Wednesday, June 24, 2015

The Practicum Handbook: A Contractual Document

I had sued the University for getting me kicked out of my teaching practicum on the basis that they had conspired with the high school principal, Arlene Skull, to remove me without cause. It was a perfect case of conspiracy because the essence of conspiracy is that the parties to the conspiracy do something which is otherwise legal, but they do it in a way which is intended to harm the third party. And that is exactly what they did. The University asked Mrs. Skull to use her special authority (from Page 28 of the Practicum Handbook) to demand the immediate removal of a student teacher (namely me.) And by doing so they bypassed the Due Process rights which I would have otherwise been entitled to (according to the terms set out on Page 27 of the handbook.)

But my problem was this: the courts had now let Principal Skull off the hook, ignoring my evidence that she lied about my refusal to hand in lesson plans and my "aggressive and confrontational" behavior towards students, and refusing to admit the evidence that she had insisted on the University making the request in writing before she agreed to bypass Page 27 and move to the Page 28 "expedited removal". If  that's not evidence of a conspiracy, I don't know what is.

And remember, on Summary Judgment you don't have to prove the conspiracy, you only need to show evidence "from which a conspiracy might be inferred". Justice Martin of the Queen's Bench therefore cheated me three times: first, when he held me to the standard of proving conspiracy rather than the lesser standard of adducing evidence of one: second, when he found that I had "no evidence whatsoever" to support the claim in conspiracy; and third, when he wrote his judgment, he made no mention of the evidence which I had clearly argued before him, therefore making it all but impossible for me to get his decision overturned on appeal.

The University and the School Division had done a number on me, splitting the defence and forcing me to argue the conspiracy separately before two different judges: first Justice Martin, who refused to listen to anything I had to say about the University's role in initiating the conspiracy, insisting that only the schoolteacher defendants were on trial before him: and now Justice Edmond, who refused to hear anything about the schoolteacher's part in the conspiracy because Justice Martin had already let them off the hook.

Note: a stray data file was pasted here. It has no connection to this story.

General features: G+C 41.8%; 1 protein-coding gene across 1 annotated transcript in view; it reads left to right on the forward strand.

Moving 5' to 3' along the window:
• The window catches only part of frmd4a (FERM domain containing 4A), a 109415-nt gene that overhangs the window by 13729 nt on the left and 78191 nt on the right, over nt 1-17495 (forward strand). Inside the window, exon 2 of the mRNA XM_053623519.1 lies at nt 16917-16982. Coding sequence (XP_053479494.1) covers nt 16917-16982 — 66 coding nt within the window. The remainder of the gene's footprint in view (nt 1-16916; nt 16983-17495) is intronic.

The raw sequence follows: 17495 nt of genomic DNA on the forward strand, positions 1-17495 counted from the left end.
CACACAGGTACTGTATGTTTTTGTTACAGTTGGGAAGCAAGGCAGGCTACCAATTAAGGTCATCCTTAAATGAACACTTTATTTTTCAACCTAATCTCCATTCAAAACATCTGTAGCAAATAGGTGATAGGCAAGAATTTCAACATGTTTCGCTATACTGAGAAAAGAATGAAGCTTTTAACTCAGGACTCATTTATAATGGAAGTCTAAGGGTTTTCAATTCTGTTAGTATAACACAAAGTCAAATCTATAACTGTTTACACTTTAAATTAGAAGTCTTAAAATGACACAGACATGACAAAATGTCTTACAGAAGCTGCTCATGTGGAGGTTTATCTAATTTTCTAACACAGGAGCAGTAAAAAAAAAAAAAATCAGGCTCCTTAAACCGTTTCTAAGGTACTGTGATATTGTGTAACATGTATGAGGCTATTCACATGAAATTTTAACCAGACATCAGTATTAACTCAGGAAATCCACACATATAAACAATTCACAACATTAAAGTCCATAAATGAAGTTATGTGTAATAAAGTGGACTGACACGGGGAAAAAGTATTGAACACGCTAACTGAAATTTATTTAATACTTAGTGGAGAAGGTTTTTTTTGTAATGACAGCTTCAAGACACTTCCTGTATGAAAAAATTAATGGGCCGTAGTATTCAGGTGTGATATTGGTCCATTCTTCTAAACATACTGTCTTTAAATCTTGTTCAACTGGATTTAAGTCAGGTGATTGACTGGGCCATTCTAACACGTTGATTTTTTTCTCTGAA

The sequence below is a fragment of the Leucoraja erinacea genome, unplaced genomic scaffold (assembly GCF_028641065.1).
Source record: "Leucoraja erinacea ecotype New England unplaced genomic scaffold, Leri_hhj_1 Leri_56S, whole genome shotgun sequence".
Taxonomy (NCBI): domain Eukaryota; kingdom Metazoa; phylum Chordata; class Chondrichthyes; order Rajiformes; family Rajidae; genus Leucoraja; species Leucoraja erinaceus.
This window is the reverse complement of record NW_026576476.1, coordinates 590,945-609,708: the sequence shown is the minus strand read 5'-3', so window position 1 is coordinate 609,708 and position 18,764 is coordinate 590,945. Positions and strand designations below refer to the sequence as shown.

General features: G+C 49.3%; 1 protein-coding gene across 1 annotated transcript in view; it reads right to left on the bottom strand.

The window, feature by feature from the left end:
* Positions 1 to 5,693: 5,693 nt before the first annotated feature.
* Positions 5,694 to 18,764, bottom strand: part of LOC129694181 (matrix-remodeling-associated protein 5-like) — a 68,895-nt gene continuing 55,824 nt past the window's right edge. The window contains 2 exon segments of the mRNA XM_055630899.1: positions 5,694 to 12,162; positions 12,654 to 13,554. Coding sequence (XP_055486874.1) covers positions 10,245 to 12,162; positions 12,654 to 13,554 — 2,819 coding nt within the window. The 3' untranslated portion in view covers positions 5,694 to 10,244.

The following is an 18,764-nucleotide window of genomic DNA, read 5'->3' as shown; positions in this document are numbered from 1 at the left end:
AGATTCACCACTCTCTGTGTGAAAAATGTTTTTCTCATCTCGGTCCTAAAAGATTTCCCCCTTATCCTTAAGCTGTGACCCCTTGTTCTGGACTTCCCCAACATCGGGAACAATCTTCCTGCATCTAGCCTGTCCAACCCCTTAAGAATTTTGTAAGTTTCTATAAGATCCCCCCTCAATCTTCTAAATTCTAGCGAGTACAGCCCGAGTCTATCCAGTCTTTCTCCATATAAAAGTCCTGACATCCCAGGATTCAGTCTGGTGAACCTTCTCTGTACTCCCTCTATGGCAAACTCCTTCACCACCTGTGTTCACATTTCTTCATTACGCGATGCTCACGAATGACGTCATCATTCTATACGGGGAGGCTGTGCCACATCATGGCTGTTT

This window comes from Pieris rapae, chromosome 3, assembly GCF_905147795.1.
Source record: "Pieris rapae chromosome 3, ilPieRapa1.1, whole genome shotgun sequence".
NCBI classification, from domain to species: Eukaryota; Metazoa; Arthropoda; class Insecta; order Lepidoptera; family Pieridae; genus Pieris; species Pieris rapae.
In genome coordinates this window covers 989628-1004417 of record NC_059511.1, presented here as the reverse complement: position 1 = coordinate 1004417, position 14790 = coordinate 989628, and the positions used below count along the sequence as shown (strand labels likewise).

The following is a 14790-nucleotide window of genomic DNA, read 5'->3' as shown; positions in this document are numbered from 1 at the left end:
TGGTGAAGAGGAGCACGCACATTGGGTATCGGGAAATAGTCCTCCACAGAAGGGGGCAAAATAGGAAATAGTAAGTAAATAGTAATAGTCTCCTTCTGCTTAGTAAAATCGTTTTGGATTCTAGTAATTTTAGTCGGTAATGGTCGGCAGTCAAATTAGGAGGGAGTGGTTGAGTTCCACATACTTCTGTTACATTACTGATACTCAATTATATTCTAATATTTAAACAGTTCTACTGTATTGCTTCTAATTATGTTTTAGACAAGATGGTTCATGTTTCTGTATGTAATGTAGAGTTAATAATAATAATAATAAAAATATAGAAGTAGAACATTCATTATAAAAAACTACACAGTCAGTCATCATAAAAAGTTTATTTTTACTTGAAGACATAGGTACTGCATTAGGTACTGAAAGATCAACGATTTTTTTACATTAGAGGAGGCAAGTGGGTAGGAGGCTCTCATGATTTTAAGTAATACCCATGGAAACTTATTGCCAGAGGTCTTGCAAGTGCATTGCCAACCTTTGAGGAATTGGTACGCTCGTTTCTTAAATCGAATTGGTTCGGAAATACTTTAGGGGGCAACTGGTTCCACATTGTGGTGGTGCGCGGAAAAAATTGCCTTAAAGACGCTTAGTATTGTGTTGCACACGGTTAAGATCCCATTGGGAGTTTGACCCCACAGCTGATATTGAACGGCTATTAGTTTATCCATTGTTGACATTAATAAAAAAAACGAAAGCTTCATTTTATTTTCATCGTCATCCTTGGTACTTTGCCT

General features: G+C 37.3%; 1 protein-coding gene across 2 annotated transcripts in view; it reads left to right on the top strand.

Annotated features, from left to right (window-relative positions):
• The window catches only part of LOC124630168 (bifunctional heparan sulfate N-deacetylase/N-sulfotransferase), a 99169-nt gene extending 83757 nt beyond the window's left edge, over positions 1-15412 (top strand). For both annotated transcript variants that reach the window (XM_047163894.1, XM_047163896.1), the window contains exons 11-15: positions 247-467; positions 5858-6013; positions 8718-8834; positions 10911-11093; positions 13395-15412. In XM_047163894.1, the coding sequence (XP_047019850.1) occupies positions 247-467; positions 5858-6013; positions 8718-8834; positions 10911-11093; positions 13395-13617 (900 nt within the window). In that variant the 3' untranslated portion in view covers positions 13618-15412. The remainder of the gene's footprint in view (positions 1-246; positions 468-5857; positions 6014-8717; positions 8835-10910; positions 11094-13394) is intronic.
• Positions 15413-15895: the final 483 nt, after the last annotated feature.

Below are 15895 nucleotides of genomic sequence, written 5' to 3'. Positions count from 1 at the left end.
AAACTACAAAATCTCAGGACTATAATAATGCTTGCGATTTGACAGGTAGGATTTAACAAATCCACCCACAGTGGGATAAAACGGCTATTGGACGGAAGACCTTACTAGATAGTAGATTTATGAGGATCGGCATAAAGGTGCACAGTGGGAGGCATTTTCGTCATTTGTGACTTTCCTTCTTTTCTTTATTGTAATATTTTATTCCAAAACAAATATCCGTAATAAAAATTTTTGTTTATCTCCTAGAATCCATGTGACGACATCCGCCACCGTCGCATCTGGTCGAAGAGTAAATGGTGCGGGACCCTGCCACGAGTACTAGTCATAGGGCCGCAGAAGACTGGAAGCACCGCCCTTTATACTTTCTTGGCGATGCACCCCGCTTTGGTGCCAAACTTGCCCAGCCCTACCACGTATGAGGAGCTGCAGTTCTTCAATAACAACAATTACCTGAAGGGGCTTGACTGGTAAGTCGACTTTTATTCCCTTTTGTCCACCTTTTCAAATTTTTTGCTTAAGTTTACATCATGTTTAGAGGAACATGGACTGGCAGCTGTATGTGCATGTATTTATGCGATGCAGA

So I was left arguing a conspiracy without the co-conspirators. And I could see that Justice Edmond wasn't buying it. So after Mr. Meronek had spent a whole day arguing as to why my case should be thrown out, I stood up on the second day and asked for an adjournment. I wanted to amend my pleadings.

I had filed my claim against the University on the basis of conspiracy, because that's what it was. They couldn't bypass my Due Process rights (Page 27 of the handbook) unless they convinced Mrs. Skull to use her Page 28 powers. And that's exactly what they did. But the Courts were refusing to listen.

But when they bypassed my Page 27 rights, they were doing something else: they were breaching a contract. Because the relationship between a university and its students is, in addition to everything else, also a contractual one. And the terms of that contract are set out in a myriad of documents comprising the University's Policies and procedures...including the Student Teacher Practicum Handbook.

There is one critical difference between a claim in conspiracy and a claim in breach of contract: in conspiracy, the onus is on me to prove intent: I have to prove the state of mind of the conspirators was with intent to harm me. The Schoolteacher's got around this by swearing affidavits as to their purity of intentions. Those affidavits shouldn't have been worth the paper they were written on, especially with all the circumstantial evidence I had in black and white. But going against a hundred years of legal precedent, the Courts found those "bald assertions and self-serving affidavits" to be decisive when applied against Marty Green. So I was screwed.

But in breach of contract I face no such hurdle. I don't have to show ill intentions. I just have to show that I had certain rights under the contract, and the University denied me those rights.

Justice Edmond granted me an adjournment. The University's lawyers announced that they would be opposing my Motion for Leave to Amend.

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